Chances are, if you are not currently in Afghanistan, you didn’t hear about the boom. Before I dive any further into this, I want to clarify that it is not an attack on anyone except maybe American media outlets.
My current assignment has me behind a desk observing every activity in Afghanistan for media engagement. This comes in the form of stories, tweets (yes they use Twitter in Afghanistan), Facebook posts (Kabul Security Now is the best one we have found), or YouTube video stories.
Each day varies regarding the amount of activity but on any given day, there are around 30 different events. IED strikes, direct dire on the border control zone, complex attacks, and the list goes on.
Unfortunately, most people have no idea that anything is still going on in Afghanistan, except for the occasional story about service members coming home.
I see many people criticize that we are still here in Afghanistan. The Afghans should be able to stand on their own by now. The fact is that they do stand on their own in many cases, but it comes at a large cost. They are out day and night, fighting in multiple types of environments. They always come out on top, but they suffer heavy losses. We serve as the “hype man” in the back, making sure they have what they need. Gone are the days of ISAF-led patrols. If service members leave the “wire” now, it is on a movement request between ISAF and IJC or the New Kabul Compound - except for SF, they still do what they do. Outside of that, most will never see what outside the barriers looks like, unless they are flying from base to base.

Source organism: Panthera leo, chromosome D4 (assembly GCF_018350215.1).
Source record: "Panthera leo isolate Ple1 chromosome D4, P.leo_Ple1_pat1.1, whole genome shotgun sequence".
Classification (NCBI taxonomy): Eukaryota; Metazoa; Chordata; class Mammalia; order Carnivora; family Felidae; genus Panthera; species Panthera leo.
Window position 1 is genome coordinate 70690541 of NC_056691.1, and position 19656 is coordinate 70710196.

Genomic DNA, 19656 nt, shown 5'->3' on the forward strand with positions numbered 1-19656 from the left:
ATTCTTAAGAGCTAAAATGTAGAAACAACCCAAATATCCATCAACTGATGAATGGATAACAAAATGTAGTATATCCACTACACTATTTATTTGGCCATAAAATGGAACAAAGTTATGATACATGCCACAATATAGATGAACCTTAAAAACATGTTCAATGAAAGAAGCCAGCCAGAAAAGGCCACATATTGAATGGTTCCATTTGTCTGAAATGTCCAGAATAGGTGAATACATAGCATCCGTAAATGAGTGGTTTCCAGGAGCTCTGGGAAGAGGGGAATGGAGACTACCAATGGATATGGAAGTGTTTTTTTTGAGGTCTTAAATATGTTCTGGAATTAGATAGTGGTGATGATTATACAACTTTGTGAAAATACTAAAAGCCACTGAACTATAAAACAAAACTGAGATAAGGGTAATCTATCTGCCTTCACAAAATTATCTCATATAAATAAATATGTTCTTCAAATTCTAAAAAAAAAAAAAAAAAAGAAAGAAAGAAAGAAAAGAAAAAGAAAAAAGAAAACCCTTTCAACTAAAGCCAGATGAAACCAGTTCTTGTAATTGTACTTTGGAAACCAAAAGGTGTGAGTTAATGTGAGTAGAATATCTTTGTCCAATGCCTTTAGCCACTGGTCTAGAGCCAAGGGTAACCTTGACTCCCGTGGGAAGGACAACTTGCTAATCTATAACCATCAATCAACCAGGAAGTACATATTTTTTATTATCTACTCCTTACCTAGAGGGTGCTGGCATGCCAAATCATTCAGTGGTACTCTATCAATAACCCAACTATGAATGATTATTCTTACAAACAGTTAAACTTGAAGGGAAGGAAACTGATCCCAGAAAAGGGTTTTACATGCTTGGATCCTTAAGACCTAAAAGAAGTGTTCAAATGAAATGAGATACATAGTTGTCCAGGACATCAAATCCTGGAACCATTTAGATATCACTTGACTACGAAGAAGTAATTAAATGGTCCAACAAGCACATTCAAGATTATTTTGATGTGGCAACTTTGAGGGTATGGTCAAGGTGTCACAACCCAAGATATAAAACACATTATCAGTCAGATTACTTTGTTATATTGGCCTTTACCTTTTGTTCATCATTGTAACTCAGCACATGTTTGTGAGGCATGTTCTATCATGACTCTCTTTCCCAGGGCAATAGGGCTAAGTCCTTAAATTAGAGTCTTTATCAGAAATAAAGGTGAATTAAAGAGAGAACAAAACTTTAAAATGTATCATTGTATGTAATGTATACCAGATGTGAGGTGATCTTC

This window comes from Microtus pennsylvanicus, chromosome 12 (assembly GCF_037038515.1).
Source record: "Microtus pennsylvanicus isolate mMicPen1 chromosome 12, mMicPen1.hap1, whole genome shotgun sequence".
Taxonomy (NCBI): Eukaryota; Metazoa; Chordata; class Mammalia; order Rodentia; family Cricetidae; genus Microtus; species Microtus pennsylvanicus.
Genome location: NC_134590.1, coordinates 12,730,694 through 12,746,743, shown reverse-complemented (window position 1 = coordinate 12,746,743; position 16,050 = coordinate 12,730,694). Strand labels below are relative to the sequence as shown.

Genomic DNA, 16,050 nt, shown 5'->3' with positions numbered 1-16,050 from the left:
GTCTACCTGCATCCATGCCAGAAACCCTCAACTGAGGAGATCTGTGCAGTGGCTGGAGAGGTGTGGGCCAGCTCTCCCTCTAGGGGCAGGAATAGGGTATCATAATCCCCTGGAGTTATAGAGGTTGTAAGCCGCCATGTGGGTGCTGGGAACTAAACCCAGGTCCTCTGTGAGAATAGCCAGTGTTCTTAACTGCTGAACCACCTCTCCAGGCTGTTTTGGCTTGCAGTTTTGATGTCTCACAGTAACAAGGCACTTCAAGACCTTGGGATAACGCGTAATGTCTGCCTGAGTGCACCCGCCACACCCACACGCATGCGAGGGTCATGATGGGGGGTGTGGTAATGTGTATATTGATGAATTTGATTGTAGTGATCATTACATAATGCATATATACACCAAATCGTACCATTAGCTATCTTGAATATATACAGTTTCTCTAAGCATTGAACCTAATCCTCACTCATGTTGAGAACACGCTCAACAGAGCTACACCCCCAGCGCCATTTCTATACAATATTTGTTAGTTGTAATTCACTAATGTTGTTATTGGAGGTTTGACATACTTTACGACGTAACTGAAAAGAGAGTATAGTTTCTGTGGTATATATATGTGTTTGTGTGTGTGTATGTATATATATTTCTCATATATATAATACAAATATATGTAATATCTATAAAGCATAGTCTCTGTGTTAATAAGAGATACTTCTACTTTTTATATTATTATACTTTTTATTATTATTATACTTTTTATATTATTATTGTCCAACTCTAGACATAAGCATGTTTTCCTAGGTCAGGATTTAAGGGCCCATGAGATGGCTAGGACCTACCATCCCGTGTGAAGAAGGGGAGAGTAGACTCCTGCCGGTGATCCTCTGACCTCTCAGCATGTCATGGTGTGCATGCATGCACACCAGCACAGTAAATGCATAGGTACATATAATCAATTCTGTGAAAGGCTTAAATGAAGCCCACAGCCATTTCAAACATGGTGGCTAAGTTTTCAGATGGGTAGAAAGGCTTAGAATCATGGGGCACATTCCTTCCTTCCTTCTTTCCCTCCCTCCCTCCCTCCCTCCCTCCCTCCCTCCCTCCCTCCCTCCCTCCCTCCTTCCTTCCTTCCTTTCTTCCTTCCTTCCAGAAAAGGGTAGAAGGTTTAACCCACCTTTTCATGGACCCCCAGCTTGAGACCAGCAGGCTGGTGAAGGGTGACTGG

With the drawdown in the coalition presence, it would make sense that media attention would have tapered off. There’s only one problem with that - we are still over here losing great men and women. Just recently, we lost 2 American service members. I scoured the news, and to my surprise, there were very few articles. It did not garner the attention that I feel it deserved. I am no glory hog, and I know that we join to selflessly serve our country, but I feel that it is not too much to ask to let our country know that this man or woman gave their life for something bigger than themselves. We are over here ensuring that Afghanistan will not become Iraq part 2, and that requires that some of us be put in harm’s way. We all signed the dotted line knowing that.
Before I start to taper off and lose focus, I will bring it back to the main point of this post. The media serves as the middle man between the world and what is happening around it. With technology progressing faster than you can blink, we can access information at an incredible rate. With all the access we have to platforms to share information, what is the harm of informing the world that there is still a war in Afghanistan that people are giving their lives for every day?
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